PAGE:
When Jesus hung on the cross His reaction was like our reaction when we are hurting with pain.  Matthew 27:45-46 “From the sixth hour until the ninth hour darkness came over all the land.  About the ninth hour Jesus cried out in a loud voice, "Eloi, Eloi, lama sabachthani?"-which means, "My God, my God, why have you forsaken me?"  We recoil from the thought that we might be deserted by God.  We cling to this hope of our relationship with God as strongly as we cling to life. 
 

 At the last supper Christ made this declaration as seen in John 16:33 "I have told you these things, so that in me you may have peace. In this world you will have trouble. But take heart! I have overcome the world." What did the word “overcome” mean?  In this case overcome mean to literally or figuratively to subdue. The time element of His statement was not covered, so we don’t know the time that Jesus will overcome the world, but we know when – at His second coming. We need to focus on the Christ’s resurrection, so our doubts won’t diminish our faith. We apparently have the same short-term perspective when we are in some pain.  Paul in Romans 8:18-19 tells us that the future is more glorious than we can imagine, “I consider that our present sufferings are not worth comparing with the glory that will be revealed in us.”  We need to judge the trials of the present by the promises for the future. The disciple Paul has some words of comfort in Romans 8:23-25 for us  “For in this hope we were saved. But hope that is seen is no hope at all. Who hopes for what he already has?  But if we hope for what we do not yet have, we wait for it patiently.” And in Philippians 3:20-21 “But our citizenship is in heaven. And we eagerly await a Savior from there, the Lord Jesus Christ,  who, by the power that enables him to bring everything under his control, will transform our lowly bodies so that they will be like his glorious body.”  And we can add without the pain and suffering of our human bodies.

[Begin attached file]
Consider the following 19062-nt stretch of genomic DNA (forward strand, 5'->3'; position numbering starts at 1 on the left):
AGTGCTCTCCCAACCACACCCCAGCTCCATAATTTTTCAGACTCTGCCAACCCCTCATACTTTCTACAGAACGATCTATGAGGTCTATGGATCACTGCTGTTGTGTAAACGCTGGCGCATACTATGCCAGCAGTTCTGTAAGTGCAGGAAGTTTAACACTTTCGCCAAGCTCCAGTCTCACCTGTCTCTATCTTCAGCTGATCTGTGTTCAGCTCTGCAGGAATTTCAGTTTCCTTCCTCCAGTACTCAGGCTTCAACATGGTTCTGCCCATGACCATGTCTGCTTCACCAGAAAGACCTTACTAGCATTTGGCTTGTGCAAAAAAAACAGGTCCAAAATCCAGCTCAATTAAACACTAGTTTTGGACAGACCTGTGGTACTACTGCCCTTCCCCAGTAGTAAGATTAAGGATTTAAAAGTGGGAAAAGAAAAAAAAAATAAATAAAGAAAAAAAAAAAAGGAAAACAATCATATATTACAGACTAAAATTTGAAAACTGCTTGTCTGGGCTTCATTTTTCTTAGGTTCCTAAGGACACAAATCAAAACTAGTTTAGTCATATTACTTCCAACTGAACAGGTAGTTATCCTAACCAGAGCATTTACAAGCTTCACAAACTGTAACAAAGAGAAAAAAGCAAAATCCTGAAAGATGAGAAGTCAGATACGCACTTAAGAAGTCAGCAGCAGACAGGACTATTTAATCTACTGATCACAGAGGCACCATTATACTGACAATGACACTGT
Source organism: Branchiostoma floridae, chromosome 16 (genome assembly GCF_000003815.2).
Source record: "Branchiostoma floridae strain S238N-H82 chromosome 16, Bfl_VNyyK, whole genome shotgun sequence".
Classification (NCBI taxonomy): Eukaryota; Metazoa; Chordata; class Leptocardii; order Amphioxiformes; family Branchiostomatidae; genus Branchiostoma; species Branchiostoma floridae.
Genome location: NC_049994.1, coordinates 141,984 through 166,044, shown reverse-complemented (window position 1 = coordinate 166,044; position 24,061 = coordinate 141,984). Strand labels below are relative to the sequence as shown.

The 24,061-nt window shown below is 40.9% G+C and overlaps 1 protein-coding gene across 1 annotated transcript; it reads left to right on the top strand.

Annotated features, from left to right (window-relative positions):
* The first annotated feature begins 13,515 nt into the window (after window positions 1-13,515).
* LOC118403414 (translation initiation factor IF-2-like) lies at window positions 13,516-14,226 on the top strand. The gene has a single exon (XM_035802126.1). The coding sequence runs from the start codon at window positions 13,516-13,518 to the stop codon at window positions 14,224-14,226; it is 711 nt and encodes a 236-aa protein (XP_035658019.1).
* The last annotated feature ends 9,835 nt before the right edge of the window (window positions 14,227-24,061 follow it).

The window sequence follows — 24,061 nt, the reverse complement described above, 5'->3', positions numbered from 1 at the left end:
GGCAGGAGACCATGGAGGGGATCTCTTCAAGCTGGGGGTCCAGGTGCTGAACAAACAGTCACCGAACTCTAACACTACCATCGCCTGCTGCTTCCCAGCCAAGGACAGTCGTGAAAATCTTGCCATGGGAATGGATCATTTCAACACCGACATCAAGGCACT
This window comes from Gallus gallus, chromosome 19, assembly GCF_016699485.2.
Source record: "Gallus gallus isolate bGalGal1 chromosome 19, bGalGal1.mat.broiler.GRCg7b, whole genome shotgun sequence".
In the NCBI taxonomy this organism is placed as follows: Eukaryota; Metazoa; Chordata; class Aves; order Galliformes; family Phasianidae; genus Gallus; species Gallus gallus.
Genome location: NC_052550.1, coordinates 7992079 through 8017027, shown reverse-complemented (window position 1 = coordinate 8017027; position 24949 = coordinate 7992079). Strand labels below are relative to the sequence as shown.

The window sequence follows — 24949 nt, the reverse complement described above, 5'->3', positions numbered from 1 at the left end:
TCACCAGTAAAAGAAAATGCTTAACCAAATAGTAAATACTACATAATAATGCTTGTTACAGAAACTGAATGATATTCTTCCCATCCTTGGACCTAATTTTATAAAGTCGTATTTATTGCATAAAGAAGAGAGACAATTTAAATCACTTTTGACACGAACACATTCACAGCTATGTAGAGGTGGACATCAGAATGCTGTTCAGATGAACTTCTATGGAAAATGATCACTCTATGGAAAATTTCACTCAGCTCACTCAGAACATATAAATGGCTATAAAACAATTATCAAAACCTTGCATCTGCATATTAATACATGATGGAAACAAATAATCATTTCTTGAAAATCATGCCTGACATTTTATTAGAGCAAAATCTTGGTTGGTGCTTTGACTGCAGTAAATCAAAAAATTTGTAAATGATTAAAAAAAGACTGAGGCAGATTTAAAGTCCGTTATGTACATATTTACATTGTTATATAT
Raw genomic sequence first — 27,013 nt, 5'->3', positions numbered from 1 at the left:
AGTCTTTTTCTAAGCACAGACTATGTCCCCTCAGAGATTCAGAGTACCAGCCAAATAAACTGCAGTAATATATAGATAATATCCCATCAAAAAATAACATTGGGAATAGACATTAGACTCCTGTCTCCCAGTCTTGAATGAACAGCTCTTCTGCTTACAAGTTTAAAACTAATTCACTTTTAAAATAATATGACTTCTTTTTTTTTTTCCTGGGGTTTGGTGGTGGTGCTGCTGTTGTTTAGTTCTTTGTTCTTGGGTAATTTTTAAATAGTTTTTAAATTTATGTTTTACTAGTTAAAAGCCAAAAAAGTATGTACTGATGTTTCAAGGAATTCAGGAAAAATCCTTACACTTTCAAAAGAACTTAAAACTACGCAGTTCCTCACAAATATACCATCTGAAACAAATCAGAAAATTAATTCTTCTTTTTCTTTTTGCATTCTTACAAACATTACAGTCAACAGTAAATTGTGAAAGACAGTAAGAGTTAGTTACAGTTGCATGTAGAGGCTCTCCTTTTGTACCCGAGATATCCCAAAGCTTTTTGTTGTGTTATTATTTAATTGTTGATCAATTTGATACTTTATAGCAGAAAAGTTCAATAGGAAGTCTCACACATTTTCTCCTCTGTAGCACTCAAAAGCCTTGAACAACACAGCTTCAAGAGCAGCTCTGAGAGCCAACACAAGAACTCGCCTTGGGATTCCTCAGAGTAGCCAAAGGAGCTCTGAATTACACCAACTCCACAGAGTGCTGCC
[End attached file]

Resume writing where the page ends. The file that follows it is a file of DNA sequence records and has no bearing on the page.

Conclusion: While we wince from the pang of pain, we must recognize that pain prompts us to attend to the cause of the pain.  If we believe in Jesus Christ, then we have a glorious future even though the suffering and pain may be dreadful at the moment.  In Hebrews 4:15 we learn that our Lord Jesus empathizes with our pain and suffering for He has suffered also,  “For we do not have a high priest who is unable to sympathize with our weaknesses, but we have one who has been tempted in every way, just as we are-yet was without sin.”  And a second verse from Hebrews 2:10 adds emphasis to Christ’s suffering, “In bringing many sons to glory, it was fitting that God, for whom and through whom everything exists, should make the author of their salvation perfect through suffering.”  Jesus Christ who is perfect was made complete through His suffering.  We have seen many people who have suffered greatly creates in them  a more Christ-like  character.  Our hope is that by our suffering our character will become more Christ-like.